With Brock soon to depart, the B-show needed a reliable face to build around, and a sure main-eventer. To draw eyes to the show, and butts to the house show seats. With that, Undertaker was buried alive at Survivor Series, taking time off (to grow his hair out and, I dunno, sell death?) until the gong finally sounded at WrestleMania.


There was a genuine curiosity leading up to WrestleMania 20 as to just what the Undertaker would look like. We've become so used to the hat & coat and the super shredder look alike that it's hard to remember in March 2004, the last time we had seen "Deadman" Undertaker he was a Satan worshipping, giant goatee-having, Stephanie McMahon-crucifying Lord of Darkness.

When the gong finally went off and the music started to quietly fill Madison Square Garden, the crowd was at a fever pitch. Then came Paul Bearer, then the mist, until the music swelled and out he came. He hadn't quite settled into what would be his standard post-WrestleMania 20 look (slacks and a dress belt, instead of tights), but it was close enough for the crowd.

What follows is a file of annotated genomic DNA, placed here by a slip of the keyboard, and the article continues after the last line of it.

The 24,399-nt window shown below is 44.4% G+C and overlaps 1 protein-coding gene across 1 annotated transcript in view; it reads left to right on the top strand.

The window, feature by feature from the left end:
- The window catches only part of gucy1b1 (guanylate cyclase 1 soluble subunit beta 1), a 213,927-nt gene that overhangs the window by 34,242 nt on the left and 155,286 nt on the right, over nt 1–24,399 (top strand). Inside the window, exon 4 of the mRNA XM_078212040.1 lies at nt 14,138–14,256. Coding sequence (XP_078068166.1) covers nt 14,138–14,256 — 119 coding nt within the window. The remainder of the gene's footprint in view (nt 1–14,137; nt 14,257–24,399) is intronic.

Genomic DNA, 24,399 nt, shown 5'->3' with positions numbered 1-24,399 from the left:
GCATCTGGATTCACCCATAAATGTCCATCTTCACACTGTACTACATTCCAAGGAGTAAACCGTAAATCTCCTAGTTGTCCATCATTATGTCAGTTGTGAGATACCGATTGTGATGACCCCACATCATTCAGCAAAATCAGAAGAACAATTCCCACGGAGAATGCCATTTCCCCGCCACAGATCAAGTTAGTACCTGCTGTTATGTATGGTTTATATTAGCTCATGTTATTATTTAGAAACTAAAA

Undertaker went from an upper-midcard with a dwindling spot to the man carrying the SmackDown brand. He became a featured attraction and showcase for the blue brand, consistently main-eventing, and holding multiple world titles. His work rate was better than it had ever been, and he began a string of classic WrestleMania matches.

Prior to his WrestleMania 20 return, his WrestleMania matches had consistently dropped down the card, from semi-main eventing WrestleMania 17, to mid-carding WrestleMania 18, to under-carding WrestleMania 19. After "The Deadman" returned, the streak took on a new level of significance and his WrestleMania matches have become the gold standard special attraction event.


7. Bret Hart wins the title proper at WrestleMania 10


"A proper coronation."


Actually, of all the moments we're going to be considering, this is still the most unique: The new champ was hoisted on the shoulders of the WWF's babyfaces and paraded around the ring in a very unsubtle "this is your moment" kind of way. Other coronations (Shawn Michaels at WrestleMania 12, Stone Cold Steve Austin at WrestleMania 14, Chris Benoit at WrestleMania 20, Batista at WrestleMania 21) were all more practical, with either Jim Ross screaming over the mic about the big moment, or with confetti falling from the rafters.